Struggling Australia government opens wallet to woo voters
Australia's embattled conservative minority government is expected to splash the cash in the annual budget announcement Tuesday, in a bid to woo voters ahead of tough national elections.
The Liberal-National coalition has been in power since 2013 but has lurched from crisis to crisis, narrowly surviving the 2016 national election and shuffling through three prime ministers.
The budget provides a golden opportunity to grease the electoral wheels ahead of the vote, expected in May.
"This is almost not a budget, it's more an election setter," National Australia Bank chief economist Alan Oster told AFP.
"We're expecting they'll do very serious tax cuts... and (fund) rural infrastructure, but we're not seeing enough in any of this to change the economic outlook."
The government has the benefit of a budget surplus -- after higher personal and corporate tax income collections from stronger employment growth and commodity prices boosted public coffers.
National Australia Bank economists predict an underlying cash surplus of Aus$1.3 billion (US$930 million) for this financial year, an improvement from the Aus$5.2 billion deficit forecast in the mid-year budget update in December.
A possible surplus of Aus$4.6 billion for the 2019-20 financial year will also allow for further sweeteners, they added.
"We'll be handing down a budget surplus tomorrow night, the first in 12 years," Prime Minister Scott Morrison told reporters in Canberra Monday, as he unveiled new health funding and touted the coalition's economic credentials.
"My message is a strong economy, a strong budget, a budget surplus -- that only a coalition government can deliver -- is what guarantees the essential services you rely on."
- 'Temporary boost' -
Leaks to local media on what the budget will contain include billions of dollars in tax cuts for low and middle-income earners on top of already scheduled tax cuts.
Pensioners are likely to receive one-off cash payments, small businesses could get a boost in asset write-offs and drought-affected rural communities are set to get more financial assistance.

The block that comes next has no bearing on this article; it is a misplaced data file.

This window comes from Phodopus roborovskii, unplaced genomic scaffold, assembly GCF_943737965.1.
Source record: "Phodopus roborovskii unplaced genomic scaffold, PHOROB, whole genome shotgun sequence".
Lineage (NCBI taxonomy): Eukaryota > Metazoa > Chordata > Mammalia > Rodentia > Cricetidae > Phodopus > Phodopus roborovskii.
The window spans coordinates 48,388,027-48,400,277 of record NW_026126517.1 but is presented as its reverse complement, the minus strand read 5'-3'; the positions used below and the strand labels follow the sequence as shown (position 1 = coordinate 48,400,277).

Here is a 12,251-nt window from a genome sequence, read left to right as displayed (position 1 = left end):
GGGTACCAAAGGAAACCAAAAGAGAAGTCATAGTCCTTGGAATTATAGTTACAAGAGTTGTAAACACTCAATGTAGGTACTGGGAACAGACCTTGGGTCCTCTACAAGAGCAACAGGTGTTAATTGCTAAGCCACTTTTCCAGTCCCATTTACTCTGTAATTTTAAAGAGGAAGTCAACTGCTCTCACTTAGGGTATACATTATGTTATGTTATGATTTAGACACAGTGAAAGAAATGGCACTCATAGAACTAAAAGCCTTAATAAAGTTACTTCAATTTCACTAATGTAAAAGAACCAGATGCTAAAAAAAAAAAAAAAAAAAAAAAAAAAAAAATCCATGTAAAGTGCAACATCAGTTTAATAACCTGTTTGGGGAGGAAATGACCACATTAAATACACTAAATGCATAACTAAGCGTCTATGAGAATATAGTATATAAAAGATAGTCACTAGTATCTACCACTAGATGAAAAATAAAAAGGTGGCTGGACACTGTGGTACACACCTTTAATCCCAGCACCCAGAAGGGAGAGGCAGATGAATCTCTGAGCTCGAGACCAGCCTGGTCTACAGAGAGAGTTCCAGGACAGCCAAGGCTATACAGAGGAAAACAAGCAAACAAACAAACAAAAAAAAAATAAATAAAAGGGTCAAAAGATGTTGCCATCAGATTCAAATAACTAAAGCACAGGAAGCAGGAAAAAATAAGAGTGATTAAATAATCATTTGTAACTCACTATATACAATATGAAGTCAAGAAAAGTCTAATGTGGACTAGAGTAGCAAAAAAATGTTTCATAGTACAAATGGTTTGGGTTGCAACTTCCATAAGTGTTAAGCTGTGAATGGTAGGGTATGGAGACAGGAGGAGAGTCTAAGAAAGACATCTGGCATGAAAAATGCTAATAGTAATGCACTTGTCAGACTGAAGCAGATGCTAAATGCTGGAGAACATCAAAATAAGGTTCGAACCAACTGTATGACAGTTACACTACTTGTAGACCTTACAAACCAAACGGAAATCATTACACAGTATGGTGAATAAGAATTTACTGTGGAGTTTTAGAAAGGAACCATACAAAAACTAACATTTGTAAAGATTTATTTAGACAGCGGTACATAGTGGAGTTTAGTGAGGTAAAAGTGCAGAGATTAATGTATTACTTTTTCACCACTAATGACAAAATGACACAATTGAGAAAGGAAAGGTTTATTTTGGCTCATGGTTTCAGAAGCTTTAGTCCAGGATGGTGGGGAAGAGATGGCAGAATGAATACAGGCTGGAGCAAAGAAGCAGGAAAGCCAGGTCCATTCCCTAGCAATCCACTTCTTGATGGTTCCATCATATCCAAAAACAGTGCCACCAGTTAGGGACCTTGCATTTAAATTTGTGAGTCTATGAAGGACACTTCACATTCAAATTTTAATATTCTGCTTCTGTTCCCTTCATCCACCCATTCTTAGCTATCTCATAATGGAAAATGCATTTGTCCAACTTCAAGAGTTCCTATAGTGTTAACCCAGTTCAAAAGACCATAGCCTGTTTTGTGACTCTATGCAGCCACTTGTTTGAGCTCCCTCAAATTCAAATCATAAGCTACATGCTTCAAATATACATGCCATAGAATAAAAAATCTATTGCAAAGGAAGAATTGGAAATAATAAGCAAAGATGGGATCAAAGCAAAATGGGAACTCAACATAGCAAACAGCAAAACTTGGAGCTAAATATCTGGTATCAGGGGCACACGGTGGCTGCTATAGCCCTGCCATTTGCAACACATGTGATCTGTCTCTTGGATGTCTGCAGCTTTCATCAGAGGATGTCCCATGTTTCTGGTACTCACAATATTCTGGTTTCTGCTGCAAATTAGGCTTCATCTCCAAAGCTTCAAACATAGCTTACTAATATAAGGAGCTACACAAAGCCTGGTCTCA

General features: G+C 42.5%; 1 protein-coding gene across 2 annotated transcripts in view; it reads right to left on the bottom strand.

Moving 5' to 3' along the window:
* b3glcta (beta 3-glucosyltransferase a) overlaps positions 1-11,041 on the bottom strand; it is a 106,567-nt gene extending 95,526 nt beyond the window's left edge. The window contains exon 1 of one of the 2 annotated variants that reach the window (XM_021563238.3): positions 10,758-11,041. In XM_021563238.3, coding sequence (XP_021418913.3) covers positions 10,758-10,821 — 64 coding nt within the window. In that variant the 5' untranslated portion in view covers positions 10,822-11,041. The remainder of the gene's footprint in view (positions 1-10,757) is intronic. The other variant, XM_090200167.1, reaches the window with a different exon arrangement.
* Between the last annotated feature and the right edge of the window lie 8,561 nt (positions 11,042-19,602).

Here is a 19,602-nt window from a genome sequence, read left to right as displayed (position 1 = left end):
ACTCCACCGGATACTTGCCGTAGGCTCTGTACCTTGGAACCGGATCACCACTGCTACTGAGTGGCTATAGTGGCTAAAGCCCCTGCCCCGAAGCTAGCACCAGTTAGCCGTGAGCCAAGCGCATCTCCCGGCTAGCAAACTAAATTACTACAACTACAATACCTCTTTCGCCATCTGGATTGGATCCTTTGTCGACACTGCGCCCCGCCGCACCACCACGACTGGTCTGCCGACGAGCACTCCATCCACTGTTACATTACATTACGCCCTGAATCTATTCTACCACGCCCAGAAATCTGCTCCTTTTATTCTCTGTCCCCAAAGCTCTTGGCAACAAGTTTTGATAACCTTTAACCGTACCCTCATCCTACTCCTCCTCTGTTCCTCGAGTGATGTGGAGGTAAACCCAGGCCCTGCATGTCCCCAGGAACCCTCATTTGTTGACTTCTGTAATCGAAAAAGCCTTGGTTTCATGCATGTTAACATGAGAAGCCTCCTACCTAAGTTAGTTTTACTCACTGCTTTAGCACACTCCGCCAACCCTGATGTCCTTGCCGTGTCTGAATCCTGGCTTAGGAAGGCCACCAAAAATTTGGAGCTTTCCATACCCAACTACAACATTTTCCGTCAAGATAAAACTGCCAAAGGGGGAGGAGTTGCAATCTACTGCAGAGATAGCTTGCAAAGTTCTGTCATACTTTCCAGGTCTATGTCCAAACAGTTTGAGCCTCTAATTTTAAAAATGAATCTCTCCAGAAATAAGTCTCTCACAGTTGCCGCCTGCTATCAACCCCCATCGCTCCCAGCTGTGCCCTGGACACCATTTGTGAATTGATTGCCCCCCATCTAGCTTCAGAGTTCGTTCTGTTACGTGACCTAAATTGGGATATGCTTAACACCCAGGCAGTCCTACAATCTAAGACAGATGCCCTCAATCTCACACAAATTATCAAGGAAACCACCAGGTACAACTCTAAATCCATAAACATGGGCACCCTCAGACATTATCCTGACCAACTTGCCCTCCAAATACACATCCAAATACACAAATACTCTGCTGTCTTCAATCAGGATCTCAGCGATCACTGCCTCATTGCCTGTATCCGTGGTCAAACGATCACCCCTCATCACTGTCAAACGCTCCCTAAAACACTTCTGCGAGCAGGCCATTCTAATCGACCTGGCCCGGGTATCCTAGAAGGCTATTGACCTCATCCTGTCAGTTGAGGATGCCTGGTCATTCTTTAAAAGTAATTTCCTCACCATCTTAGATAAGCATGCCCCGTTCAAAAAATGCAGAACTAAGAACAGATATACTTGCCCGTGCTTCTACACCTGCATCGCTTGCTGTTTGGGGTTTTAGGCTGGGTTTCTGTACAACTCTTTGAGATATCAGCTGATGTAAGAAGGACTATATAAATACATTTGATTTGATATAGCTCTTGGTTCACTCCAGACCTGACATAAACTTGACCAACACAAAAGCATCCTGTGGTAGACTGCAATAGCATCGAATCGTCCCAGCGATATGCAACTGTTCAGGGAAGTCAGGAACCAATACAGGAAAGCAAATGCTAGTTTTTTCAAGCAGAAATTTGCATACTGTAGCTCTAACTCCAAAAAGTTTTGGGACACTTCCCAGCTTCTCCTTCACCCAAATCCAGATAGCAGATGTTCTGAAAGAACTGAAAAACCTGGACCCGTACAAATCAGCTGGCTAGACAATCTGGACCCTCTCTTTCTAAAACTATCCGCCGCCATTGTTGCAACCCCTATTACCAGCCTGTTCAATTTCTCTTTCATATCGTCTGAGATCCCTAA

While the handouts - which will only take effect if the coalition wins the election -- have been labelled as vote-buying, they could also go some way, if implemented, in supporting consumers amid a weakening economy and a looming global slowdown.
The outlook is uncertain, with slowing economic growth including tumbling house prices expected to weigh on government revenue.
The boost from commodity prices could also be temporary, said AMP Capital chief economist Shane Oliver.
"The household sector will receive a boost just at the time it needs it given falling house prices and likely rising unemployment," Oliver wrote in a note.
"The downside is that... the budget projections will come with a high level of uncertainty as the revenue boost from higher iron ore prices may prove temporary and slower economic growth will weigh on revenue.
"The stimulus is unlikely to be enough to head off the need for (Reserve Bank of Australia) interest rate cuts."
With the main opposition Labor Party ahead of the coalition in opinion polls, voters will also pay close attention to its leader Bill Shorten's budget response on Thursday.
His left-leaning party has indicated that it could match the coalition's tax cuts as cost-of-living pressures bite.
Shadow treasurer Chris Bowen added to national broadcaster ABC on Sunday that if Labor was elected, it would "bring down a major economic statement in the third quarter of the year... to reset the economic settings".
Article by Glenda Kwek
© Agence France-Presse